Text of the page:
By Manie Bosman
Over the last couple of months I have witnessed how an organization with which I’ve journeyed for many years gradually move towards the point of complete disintegration following a change in top leadership. Typical of many cases of leadership failure, the new leader refused to do appropriate introspection, seek expert help or change his leadership style even as things were falling apart around him. Instead, he opted to blame senior personnel, insufficient resources, company policies and even customers for the escalating crisis. The result is that key employees left, customers simply turned elsewhere and even after a forced intervention from the holding company, recovery is by no means guaranteed.
There are probably countless numbers of external factors that can cause leaders to fail, but as in this case, leadership failure is most often caused by flaws in the characteristics of the leaders themselves. By interviewing 125 highly successful leaders and studying the case histories of failed leaders, Bill George and Andrew Mclean discovered that during their careers, most leaders face a number of leadership temptations. These typically include the urge to blame others for failure, seeking excessive financial rewards or enhanced titles for themselves, glorifying their unique abilities, or trying to achieve personal success too fast.1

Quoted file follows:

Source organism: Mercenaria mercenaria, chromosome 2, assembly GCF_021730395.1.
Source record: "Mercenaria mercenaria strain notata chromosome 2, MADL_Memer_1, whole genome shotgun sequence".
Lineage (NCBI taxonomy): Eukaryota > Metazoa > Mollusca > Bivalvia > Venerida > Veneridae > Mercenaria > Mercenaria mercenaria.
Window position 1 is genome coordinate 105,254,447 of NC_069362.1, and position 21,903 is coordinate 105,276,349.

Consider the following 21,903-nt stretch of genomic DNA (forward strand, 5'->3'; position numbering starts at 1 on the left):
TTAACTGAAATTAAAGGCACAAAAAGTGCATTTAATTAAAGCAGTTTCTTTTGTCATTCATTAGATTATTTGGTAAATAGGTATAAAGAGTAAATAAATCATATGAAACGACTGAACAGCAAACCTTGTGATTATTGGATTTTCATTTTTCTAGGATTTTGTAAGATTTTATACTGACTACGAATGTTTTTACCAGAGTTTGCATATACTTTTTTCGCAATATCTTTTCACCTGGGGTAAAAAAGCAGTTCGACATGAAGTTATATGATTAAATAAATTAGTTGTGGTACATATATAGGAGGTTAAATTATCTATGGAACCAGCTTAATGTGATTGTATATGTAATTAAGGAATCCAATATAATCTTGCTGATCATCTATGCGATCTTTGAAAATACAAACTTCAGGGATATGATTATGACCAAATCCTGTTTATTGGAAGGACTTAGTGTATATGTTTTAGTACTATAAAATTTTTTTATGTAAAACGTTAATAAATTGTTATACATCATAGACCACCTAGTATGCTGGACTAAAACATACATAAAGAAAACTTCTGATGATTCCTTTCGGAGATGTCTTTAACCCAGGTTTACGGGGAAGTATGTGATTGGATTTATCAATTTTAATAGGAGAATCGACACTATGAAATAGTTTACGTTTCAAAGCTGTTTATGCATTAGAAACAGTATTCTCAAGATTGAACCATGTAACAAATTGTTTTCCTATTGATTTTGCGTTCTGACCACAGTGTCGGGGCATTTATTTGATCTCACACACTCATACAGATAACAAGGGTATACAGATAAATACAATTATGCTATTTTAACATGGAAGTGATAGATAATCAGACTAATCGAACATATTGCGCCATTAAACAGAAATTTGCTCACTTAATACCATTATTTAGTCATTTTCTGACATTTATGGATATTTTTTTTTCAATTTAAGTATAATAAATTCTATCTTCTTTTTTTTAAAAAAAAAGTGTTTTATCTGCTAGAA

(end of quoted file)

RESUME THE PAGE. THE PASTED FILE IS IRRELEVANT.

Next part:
Authentic successful leaders either learn to avoid these temptations or to triumph over the personality flaws that lead to destructive behaviours. On the other hand, failed leaders are often unable to lead themselves through these and other temptations. Many leaders who fail in spite of having high potential, fail because the adopt a set of behaviors that works for a short period of time, but are unsustainable in the long run. According to Andrew and Mclean, the five most typical “perils of leadership” causing leaders to fail are:
- Being an imposter (rising to positions of power without the ability to use that power for the organization’s good);
- Rationalizing (an inability to admit mistakes and take responsibility for failure);
- Glory seeking (motivated by visible signs of success such as money, fame, glory, and position);
- Playing the loner (failing to establish strong relationships with seniors, junior and peers); and
- Being a “shooting star” (career-orientated individuals who doesn’t make time for friends, family, or their communities).
Considering these results and recent spectacular leadership failures in the global arena, it remains something of an enigma why so many leaders and organizations remain reluctant to invest in the human side of leadership development. Although this is certainly changing in some organizations, many remain sceptical about assessing and developing values and ethics or focusing on personality, authentic interpersonal skills, and behaviour profiles as foundational to the development of young and emerging leaders. Maybe those of us who are still naive enough to believe leadership is the key to affecting real positive change in the world should be more proactive in promoting and modelling authenticity, ethics, and higher values as critical to any leaders’ development journey.
1.George, B. & McLean, A. (2007). Why leaders lose their way. Strategy and Leadership, 35 (3), 4-11.